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PFSO Where Demographics Will Take the Food System 04-03

Where Demographics Will
Take The Food System

OAK BROOK, IL Oct. 16, 2003: Demographic changes in the Asia-Pacific region over the next 20 years will generate powerful economic forces that will demand the close attention of food system policymakers, according to a report issued today by the Pacific Economic Cooperation Council (PECC).

The report, Where Demographics Will Take the Food System , was released Oct. 16 in Bangkok at the annual meeting of Asia Pacific Economic Cooperation (APEC) Ministers.

Expanded urban concentration, variability in population growth within the region, and an aging population base will drive substantial change in food production and delivery systems, said Walter J. Armbruster, president of Farm Foundation and chairman of the Pacific Food System Outlook 2003-2004 (PFSO).  Public and private sector policy makers must be cognizant of these demographic changes and their implications for business and policy.

The magnitude of the demographic impacts on the food system is dramatic.
•  The region's urban populations are expected to grow by 590 million in the next 20 years. China's urban population is expected to grow by 300 million people, an increase of 67%; almost half of those people will move in from rural areas.
•  Japan , currently the leading importer of food and agricultural products, has the most rapidly aging economy in the region, with total population numbers also expected to shrink.
•  Despite its status as a developed country, the United States will be a growth market for food, as immigration results in rapid population growth and demand for ethnic foods increase.Across the region, public and private investment in domestic food system infrastructure, as well as more liberal food trade policies, will be needed to ensure the cost and operational efficiency of the food system. More affluent and health-conscious consumers will demand greater quality, variety and convenience from the food system. In response, decision makers must anticipate the needs for trained personnel to implement and monitor quality control systems.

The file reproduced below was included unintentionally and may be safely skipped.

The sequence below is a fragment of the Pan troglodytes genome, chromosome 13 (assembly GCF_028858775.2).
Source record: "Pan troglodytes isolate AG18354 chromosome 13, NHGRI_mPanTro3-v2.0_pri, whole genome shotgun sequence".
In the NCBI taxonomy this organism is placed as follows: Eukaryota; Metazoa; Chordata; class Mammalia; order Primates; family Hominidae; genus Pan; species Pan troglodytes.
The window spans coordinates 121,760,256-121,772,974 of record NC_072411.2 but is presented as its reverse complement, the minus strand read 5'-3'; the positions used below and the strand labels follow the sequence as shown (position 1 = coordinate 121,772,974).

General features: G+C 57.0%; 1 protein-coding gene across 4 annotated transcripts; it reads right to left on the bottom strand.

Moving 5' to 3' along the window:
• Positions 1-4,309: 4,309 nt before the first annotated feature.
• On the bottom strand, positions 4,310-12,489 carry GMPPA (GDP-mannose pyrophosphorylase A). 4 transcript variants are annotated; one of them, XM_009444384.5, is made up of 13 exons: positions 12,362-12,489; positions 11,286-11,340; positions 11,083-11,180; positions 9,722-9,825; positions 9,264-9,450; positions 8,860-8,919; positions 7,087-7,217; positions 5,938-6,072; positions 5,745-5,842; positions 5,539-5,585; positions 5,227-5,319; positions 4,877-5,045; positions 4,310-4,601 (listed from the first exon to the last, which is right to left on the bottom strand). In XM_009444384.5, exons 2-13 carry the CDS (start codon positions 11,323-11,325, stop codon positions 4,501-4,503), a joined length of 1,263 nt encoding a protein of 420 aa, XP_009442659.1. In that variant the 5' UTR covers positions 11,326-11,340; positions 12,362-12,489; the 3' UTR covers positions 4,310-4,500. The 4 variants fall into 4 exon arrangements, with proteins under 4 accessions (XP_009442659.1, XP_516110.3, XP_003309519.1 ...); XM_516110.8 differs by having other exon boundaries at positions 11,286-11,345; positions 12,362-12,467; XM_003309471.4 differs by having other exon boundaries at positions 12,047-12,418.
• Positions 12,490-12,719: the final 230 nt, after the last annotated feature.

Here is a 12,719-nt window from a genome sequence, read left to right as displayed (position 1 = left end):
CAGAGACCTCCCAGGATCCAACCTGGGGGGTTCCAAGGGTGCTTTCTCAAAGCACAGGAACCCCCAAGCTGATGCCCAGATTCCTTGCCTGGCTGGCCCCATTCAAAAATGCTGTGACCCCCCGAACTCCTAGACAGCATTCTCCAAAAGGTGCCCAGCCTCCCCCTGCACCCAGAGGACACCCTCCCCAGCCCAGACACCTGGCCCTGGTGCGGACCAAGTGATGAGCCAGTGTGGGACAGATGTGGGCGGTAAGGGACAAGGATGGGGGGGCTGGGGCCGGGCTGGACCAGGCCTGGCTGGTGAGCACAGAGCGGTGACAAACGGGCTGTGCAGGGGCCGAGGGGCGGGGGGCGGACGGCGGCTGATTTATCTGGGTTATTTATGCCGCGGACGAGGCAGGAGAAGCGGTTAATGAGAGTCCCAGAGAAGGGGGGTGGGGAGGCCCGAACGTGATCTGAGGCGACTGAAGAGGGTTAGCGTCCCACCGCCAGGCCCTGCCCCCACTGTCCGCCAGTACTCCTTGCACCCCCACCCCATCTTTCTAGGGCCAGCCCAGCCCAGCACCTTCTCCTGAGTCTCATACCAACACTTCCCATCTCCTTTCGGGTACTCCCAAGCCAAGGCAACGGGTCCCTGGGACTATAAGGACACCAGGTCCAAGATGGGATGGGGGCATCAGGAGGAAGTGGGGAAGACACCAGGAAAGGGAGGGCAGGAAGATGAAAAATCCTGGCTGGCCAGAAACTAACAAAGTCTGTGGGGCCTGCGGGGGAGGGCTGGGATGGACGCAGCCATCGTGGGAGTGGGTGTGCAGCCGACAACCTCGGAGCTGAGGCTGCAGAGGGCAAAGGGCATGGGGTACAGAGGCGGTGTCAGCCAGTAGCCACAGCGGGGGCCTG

The region's total population is expected to increase by 400 million people, though that growth will vary significantly across the region. Rapid population and economic growth in developing and middle-income economies will increase their influence in the Pacific food system, further altering production, consumption and trade patterns. 

Offsetting the positive impacts of expanded populations and urbanization, the regions food system will see some negative impact from the aging of the region's population, which is expected to result in slightly lower per capita food consumption and a shift in the composition of food demand, the economists forecast. This has important implications for producers, processors and retailers. An aging population also has adverse impacts on economic growth, a leading driver of food demand.

Where Demographics Will Take the Food System is available  here.

Pacific Food System Outlook is a project of the Pacific Economic Cooperation Council (PECC), in collaboration with Farm Foundation and the Economic Research Service of the U.S. Department of Agriculture.

Asia-Pacific Economic Cooperation ( promotes open trade and economic cooperation among its 21 members around the Pacific Rim. Pacific Economic Cooperation Council ( ), whose members include 23 economies, is a regional forum promoting economic development in the Asia-Pacific region.












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